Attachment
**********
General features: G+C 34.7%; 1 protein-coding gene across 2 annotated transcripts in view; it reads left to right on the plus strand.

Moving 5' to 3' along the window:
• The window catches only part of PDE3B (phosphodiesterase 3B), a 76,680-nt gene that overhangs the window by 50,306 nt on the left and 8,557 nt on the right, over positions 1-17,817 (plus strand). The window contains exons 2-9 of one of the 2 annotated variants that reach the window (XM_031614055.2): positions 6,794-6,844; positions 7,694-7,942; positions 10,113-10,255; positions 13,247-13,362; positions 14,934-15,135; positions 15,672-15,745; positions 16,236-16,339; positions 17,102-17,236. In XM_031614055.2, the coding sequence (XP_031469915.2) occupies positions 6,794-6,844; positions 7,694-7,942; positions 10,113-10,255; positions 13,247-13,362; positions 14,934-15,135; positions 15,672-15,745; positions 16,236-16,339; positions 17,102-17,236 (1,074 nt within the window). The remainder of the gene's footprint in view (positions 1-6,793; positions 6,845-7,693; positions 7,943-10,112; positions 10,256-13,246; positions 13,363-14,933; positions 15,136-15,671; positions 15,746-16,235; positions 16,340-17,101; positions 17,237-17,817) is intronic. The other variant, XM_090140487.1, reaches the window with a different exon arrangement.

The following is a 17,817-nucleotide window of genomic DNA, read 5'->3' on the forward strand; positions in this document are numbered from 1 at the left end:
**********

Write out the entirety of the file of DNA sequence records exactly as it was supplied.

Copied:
General features: G+C 34.7%; 1 protein-coding gene across 2 annotated transcripts in view; it reads left to right on the plus strand.

Moving 5' to 3' along the window:
• The window catches only part of PDE3B (phosphodiesterase 3B), a 76,680-nt gene that overhangs the window by 50,306 nt on the left and 8,557 nt on the right, over positions 1-17,817 (plus strand). The window contains exons 2-9 of one of the 2 annotated variants that reach the window (XM_031614055.2): positions 6,794-6,844; positions 7,694-7,942; positions 10,113-10,255; positions 13,247-13,362; positions 14,934-15,135; positions 15,672-15,745; positions 16,236-16,339; positions 17,102-17,236. In XM_031614055.2, the coding sequence (XP_031469915.2) occupies positions 6,794-6,844; positions 7,694-7,942; positions 10,113-10,255; positions 13,247-13,362; positions 14,934-15,135; positions 15,672-15,745; positions 16,236-16,339; positions 17,102-17,236 (1,074 nt within the window). The remainder of the gene's footprint in view (positions 1-6,793; positions 6,845-7,693; positions 7,943-10,112; positions 10,256-13,246; positions 13,363-14,933; positions 15,136-15,671; positions 15,746-16,235; positions 16,340-17,101; positions 17,237-17,817) is intronic. The other variant, XM_090140487.1, reaches the window with a different exon arrangement.

The following is a 17,817-nucleotide window of genomic DNA, read 5'->3' on the forward strand; positions in this document are numbered from 1 at the left end: